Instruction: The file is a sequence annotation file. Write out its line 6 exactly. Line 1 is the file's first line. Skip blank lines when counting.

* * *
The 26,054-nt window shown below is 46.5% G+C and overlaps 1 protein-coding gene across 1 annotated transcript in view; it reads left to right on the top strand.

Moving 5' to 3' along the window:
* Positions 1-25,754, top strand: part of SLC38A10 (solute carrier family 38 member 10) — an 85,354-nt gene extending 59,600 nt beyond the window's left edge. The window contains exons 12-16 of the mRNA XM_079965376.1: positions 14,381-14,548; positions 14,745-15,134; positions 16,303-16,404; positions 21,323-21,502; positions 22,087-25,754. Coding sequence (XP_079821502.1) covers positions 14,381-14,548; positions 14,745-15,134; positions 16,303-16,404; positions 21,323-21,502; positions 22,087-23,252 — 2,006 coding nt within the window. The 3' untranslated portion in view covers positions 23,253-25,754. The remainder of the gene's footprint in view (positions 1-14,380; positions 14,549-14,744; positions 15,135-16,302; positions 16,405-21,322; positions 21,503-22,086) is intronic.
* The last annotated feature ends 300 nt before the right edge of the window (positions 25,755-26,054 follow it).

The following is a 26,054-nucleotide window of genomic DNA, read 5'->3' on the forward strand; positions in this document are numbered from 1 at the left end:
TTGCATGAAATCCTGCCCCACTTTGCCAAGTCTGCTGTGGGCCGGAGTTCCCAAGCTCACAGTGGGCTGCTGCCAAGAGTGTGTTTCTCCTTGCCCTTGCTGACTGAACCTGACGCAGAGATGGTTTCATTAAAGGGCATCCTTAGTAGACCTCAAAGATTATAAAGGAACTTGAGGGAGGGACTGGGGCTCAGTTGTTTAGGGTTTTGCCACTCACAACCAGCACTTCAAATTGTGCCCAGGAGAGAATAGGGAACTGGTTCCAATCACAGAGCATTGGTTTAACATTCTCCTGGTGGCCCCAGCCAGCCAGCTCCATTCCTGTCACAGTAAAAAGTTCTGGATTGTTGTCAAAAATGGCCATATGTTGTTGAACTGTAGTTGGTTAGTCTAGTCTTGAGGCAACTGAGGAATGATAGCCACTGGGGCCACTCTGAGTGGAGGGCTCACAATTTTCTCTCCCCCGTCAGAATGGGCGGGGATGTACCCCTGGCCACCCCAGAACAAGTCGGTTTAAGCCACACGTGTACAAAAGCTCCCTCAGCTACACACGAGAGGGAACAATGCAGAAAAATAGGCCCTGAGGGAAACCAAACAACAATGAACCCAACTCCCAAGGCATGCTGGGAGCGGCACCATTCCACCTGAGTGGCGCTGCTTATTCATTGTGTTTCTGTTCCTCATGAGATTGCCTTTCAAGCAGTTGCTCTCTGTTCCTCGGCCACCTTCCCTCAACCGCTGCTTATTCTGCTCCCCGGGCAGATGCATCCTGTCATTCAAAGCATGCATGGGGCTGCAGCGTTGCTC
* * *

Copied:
TTGCATGAAATCCTGCCCCACTTTGCCAAGTCTGCTGTGGGCCGGAGTTCCCAAGCTCACAGTGGGCTGCTGCCAAGAGTGTGTTTCTCCTTGCCCTTGCTGACTGAACCTGACGCAGAGATGGTTTCATTAAAGGGCATCCTTAGTAGACCTCAAAGATTATAAAGGAACTTGAGGGAGGGACTGGGGCTCAGTTGTTTAGGGTTTTGCCACTCACAACCAGCACTTCAAATTGTGCCCAGGAGAGAATAGGGAACTGGTTCCAATCACAGAGCATTGGTTTAACATTCTCCTGGTGGCCCCAGCCAGCCAGCTCCATTCCTGTCACAGTAAAAAGTTCTGGATTGTTGTCAAAAATGGCCATATGTTGTTGAACTGTAGTTGGTTAGTCTAGTCTTGAGGCAACTGAGGAATGATAGCCACTGGGGCCACTCTGAGTGGAGGGCTCACAATTTTCTCTCCCCCGTCAGAATGGGCGGGGATGTACCCCTGGCCACCCCAGAACAAGTCGGTTTAAGCCACACGTGTACAAAAGCTCCCTCAGCTACACACGAGAGGGAACAATGCAGAAAAATAGGCCCTGAGGGAAACCAAACAACAATGAACCCAACTCCCAAGGCATGCTGGGAGCGGCACCATTCCACCTGAGTGGCGCTGCTTATTCATTGTGTTTCTGTTCCTCATGAGATTGCCTTTCAAGCAGTTGCTCTCTGTTCCTCGGCCACCTTCCCTCAACCGCTGCTTATTCTGCTCCCCGGGCAGATGCATCCTGTCATTCAAAGCATGCATGGGGCTGCAGCGTTGCTC